Taxpayers can also defer making federal income tax payments, which are due on April 15, 2020, until July 15, 2020, without penalties and interest, regardless of the amount they owe. This deferment applies to all taxpayers, including individuals, trusts and estates, corporations and other non-corporate tax filers as well as those who pay self-employment tax. They can also defer their initial quarterly estimated federal income tax payments for the 2020 tax year (including any self-employment tax) from the normal April 15 deadline until July 15.

No forms to file

Taxpayers don’t need to file any additional forms to qualify for the automatic federal tax filing and payment relief to July 15. However, individual taxpayers who need additional time to file beyond the July 15 deadline, can request a filing extension by filing Form 4868. Businesses who need additional time must file […]

Getting Help With a Business Interruption Insurance Claim

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To guard against natural disasters and other calamities, many companies buy business interruption insurance. These policies provide cash flow to cover revenues lost and expenses incurred while normal operations are limited or suspended.

But buying coverage is one thing — making a claim and receiving the funds is quite another. Depending on the scope of your loss, the insurer may enlist its own specialists to audit and reduce your claim. Fortunately, you can enlist a CPA to help you prepare a claim, quantify business interruption losses and anticipate your insurer’s challenges.

Major roles

There are two major roles your accountant can play in managing the claims process:

1. Point person. He or she can be the primary contact with the insurer, dealing with the typical onslaught of document requests. This leaves you free to run your business and bring it back up to speed.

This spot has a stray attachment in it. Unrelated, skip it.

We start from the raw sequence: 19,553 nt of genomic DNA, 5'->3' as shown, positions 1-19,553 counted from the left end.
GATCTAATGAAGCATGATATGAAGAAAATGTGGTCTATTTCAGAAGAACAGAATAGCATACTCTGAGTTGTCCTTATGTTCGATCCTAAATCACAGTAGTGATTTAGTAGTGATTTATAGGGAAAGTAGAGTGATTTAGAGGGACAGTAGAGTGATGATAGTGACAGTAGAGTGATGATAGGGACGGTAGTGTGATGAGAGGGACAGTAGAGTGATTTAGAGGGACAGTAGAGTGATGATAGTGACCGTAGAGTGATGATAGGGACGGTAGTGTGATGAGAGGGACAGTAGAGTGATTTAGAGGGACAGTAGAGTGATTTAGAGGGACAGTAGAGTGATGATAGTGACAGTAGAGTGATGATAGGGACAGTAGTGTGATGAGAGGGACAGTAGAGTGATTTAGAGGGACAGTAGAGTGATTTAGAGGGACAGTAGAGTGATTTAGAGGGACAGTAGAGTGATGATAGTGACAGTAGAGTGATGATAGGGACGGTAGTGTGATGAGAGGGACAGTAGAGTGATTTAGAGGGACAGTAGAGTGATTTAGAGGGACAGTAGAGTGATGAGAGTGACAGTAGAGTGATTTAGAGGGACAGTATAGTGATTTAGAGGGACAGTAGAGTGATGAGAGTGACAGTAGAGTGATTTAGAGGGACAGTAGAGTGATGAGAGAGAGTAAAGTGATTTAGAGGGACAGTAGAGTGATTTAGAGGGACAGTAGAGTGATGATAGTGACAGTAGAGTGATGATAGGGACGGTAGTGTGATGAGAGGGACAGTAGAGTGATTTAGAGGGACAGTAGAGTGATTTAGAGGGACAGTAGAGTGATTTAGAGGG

By |March 9th, 2020|business, disaster|0 Comments

Numerous Tax Limits Affecting Businesses Have Increased For 2020

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An array of tax-related limits that affect businesses are annually indexed for inflation, and many have increased for 2020. Here are some that may be important to you and your business.

Social Security tax

The amount of employees’ earnings that are subject to Social Security tax is capped for 2020 at $137,700 (up from $132,900 for 2019).

Deductions

  • Section 179 expensing:
    • Limit: $1.04 million (up from $1.02 million for 2019)
    • Phaseout: $2.59 million (up from $2.55 million)
  • Income-based phase-out for certain limits on the Sec. 199A qualified business income deduction begins at:
    • Married filing jointly: $326,600 (up from $321,400)
    • Married filing separately: $163,300 (up from $160,725)
    • Other filers: $163,300 (up from $160,700)

Retirement plans

  • Employee contributions to 401(k) plans: $19,500 (up from $19,000)
  • Catch-up contributions to 401(k) plans: $6,500 (up from $6,000)
  • Employee contributions to SIMPLEs: $13,500 (up from $13,000)
  • Catch-up contributions to SIMPLEs: $3,000 (no change)
  • Combined employer/employee contributions to defined contribution plans (not including catch-ups): $57,000 (up from $56,000)